FIG. 2 shows a sectional view of the atmospheric glow discharge apparatus used in the present invention. Electrode 20 includes a series of apertures 23 through which the gas is supplied through inlet 24. The dimensions of electrode 20 are 12.1 cm by 13.3 cm. Electrode 20 has 333 apertures 23 each having a 1 mm diameter. The apertures are symmetrically distributed on the electrode 20. Surprisingly, it has been found that a stable glow discharge at atmospheric pressure with higher percentages of reactive gas species, most notably N2 and O2, is possible using the electrode 20 shown in FIG. 2. This allows for a faster and more complete treatment of the polyester substrate. The perforated electrode configuration shown in FIG. 2 can be operated in ambient air with a mixture of 8% N2 in He being supplied through the apertures 23. Using the solid electrodes of FIG. 1 a stable discharge was not possible using the same gas mixture.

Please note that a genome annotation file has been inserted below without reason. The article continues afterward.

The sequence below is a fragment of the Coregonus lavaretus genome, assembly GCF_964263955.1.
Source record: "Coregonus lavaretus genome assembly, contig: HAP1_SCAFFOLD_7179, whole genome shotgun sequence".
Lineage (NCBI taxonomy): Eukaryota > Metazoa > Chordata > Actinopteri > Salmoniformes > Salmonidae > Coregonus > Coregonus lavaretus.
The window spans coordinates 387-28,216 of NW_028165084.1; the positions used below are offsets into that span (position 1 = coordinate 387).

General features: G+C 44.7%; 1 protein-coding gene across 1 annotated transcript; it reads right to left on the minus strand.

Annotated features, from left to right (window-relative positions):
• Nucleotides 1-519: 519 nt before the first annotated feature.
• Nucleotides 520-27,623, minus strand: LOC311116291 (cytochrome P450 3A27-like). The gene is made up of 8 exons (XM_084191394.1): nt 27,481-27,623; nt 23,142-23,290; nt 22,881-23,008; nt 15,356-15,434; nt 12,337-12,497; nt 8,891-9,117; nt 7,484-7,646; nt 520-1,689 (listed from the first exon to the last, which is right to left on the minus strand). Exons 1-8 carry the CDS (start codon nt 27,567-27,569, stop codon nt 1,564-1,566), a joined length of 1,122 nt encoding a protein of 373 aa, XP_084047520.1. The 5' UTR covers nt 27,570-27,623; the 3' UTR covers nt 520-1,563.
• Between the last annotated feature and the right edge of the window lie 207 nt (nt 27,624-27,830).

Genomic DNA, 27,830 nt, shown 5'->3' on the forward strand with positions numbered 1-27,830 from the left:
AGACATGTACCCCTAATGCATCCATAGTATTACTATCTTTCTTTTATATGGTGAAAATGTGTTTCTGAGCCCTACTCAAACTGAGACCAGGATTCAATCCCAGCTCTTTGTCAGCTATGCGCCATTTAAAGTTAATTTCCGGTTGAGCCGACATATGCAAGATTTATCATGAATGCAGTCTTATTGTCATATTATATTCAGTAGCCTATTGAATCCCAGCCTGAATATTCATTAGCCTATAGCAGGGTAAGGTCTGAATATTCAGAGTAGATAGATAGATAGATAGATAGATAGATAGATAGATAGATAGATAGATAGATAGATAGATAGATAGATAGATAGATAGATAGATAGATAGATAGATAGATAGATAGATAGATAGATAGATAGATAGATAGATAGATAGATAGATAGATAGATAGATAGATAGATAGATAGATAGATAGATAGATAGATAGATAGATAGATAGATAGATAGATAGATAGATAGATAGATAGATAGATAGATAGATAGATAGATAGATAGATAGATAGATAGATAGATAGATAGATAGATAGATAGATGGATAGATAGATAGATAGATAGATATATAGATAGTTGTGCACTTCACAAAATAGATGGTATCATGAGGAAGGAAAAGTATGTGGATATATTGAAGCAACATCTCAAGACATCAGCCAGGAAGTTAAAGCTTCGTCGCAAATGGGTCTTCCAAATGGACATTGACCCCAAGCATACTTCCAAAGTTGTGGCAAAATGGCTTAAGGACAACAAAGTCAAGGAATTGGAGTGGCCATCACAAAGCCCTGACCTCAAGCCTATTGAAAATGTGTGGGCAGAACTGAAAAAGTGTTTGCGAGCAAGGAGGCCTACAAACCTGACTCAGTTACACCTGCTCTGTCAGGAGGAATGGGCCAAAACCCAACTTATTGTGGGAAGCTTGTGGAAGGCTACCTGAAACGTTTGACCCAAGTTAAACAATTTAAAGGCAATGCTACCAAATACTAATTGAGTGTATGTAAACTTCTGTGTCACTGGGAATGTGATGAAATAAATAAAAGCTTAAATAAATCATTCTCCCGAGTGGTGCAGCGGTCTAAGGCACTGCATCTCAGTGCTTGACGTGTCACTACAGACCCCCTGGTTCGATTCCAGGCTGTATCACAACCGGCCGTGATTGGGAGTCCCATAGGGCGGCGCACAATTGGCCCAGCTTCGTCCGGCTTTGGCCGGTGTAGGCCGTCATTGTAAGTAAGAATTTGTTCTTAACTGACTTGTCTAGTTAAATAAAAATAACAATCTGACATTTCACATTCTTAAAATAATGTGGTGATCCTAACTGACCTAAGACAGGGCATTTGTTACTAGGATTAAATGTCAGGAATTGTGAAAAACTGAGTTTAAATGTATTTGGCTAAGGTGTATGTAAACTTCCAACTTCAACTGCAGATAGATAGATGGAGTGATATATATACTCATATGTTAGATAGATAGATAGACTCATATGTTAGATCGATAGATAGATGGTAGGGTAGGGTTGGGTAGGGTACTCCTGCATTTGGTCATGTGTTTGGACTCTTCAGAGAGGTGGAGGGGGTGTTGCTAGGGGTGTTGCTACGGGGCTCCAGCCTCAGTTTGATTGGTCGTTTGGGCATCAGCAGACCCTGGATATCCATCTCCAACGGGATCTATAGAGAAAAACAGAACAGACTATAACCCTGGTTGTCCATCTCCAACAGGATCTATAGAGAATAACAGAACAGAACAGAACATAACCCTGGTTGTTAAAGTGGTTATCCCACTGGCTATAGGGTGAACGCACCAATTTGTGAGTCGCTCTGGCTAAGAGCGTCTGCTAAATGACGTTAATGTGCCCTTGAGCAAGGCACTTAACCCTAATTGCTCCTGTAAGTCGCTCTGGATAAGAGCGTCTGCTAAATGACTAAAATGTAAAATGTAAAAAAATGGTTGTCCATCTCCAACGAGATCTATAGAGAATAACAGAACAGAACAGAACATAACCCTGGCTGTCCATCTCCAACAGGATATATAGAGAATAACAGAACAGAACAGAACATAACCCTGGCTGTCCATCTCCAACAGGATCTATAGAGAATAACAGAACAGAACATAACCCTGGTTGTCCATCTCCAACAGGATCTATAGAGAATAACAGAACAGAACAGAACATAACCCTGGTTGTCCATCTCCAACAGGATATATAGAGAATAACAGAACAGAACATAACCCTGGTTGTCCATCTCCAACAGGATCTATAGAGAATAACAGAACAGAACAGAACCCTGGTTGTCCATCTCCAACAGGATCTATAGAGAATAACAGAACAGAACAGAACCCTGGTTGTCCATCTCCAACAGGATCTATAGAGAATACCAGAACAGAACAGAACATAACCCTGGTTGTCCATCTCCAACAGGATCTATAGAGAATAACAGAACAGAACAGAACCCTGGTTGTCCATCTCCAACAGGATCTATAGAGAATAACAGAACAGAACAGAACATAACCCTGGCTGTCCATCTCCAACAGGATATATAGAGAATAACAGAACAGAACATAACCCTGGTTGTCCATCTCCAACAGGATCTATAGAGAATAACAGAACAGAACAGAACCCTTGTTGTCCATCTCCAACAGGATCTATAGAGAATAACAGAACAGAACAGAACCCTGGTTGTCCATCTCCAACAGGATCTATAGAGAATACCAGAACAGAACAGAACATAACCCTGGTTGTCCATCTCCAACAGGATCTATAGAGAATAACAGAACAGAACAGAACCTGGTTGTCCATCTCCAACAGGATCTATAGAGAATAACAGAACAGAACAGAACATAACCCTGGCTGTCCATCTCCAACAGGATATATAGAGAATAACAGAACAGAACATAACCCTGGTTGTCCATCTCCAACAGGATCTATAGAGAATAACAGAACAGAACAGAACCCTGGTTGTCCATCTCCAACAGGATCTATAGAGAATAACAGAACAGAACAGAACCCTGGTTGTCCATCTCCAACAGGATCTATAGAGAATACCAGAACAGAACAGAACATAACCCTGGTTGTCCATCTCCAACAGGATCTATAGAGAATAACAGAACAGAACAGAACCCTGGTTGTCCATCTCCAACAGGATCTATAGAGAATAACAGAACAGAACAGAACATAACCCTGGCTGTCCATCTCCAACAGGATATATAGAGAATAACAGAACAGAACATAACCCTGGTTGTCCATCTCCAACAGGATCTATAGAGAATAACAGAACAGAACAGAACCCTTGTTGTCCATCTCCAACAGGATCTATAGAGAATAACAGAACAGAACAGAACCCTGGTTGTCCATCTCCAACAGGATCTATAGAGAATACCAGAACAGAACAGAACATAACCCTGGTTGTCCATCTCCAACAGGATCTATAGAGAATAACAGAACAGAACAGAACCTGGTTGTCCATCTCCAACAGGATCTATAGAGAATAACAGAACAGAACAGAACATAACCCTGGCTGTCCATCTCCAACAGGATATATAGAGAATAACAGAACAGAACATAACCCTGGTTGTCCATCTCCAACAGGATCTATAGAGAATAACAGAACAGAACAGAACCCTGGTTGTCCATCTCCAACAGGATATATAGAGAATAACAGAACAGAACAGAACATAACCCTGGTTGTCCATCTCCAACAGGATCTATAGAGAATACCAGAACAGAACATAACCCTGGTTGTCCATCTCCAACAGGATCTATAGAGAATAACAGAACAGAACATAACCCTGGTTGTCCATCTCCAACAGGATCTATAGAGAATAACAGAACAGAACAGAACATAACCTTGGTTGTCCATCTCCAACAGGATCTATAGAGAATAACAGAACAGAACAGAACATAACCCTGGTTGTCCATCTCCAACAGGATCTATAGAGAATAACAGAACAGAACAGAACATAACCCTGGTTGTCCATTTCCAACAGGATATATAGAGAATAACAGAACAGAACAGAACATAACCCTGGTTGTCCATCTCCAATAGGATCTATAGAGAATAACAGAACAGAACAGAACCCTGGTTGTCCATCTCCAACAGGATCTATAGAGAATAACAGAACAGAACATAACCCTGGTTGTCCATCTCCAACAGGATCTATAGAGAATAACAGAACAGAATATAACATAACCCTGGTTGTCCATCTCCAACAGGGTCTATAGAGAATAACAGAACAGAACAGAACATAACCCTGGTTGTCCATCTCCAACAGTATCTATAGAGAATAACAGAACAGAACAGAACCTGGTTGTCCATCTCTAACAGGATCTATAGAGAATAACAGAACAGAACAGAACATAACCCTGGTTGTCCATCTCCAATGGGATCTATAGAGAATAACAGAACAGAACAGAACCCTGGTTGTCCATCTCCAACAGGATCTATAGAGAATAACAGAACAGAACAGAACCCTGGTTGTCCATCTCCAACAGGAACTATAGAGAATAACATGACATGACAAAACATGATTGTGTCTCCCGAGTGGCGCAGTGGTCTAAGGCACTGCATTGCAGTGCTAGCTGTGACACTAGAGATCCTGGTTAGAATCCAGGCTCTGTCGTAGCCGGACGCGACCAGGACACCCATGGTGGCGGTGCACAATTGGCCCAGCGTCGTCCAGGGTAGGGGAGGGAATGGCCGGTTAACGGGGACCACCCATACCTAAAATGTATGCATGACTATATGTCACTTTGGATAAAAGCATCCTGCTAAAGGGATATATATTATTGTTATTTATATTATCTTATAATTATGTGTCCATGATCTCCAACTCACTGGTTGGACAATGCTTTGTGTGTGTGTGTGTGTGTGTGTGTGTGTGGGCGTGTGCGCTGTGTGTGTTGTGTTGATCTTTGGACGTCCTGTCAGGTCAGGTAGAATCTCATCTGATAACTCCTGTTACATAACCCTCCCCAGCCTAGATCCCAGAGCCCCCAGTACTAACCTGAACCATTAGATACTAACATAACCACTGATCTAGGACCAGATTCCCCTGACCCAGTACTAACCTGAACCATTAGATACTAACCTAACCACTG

In order to demonstrate the improved adhesion properties of PET and PEN available from the apparatus and method of the present invention comparative adhesion tests were run between the solid electrodes of the prior art and the perforated electrode of the present invention.
After treatment, the substrates (PEN and PET) were coated with a black and white film emulsion. After the emulsion was set and dried a series of adhesion tape tests were run to test the adhesive properties of the treated PET and PEN.
Initially, the prior art electrodes of FIG. 1 were placed inside a vacuum vessel and the pressure was reduced to about 50 mTorr. The treatment gas was then introduced into the chamber. The total pressure for all the treatments was 0.79 atmospheres (600 torr). The treatment time was 120 seconds in all cases.
The table below shows the results of comparative adhesion tests done on a black and white emulsion coated on either polyethylene terephthalate (PET) or polyethylene naphthalate (PEN) after various treatments. To quantify the adhesion, three types of 3M Scotch™ brand tapes with increasing adhesive strengths are used. Test A uses Type 810, Test B uses Type 610 and Test C uses Type 396. The amount of emulsion removed was evaluated as a percentage of the area tested. Without any treatment, the emulsions fell off of the support.
TABLE 1______________________________________ PressureRun Pct. Gas Tape Test Tape Test Tape TestNo. Support Gas in He A B C______________________________________1 PET Pure He 0 952 PET O2 1 50 10 803 PET N2 0.1 10 954 PEN Pure He 0 10 10 955 PEN O2 1 0 0 06 PEN N2 0.1 10 0 0______________________________________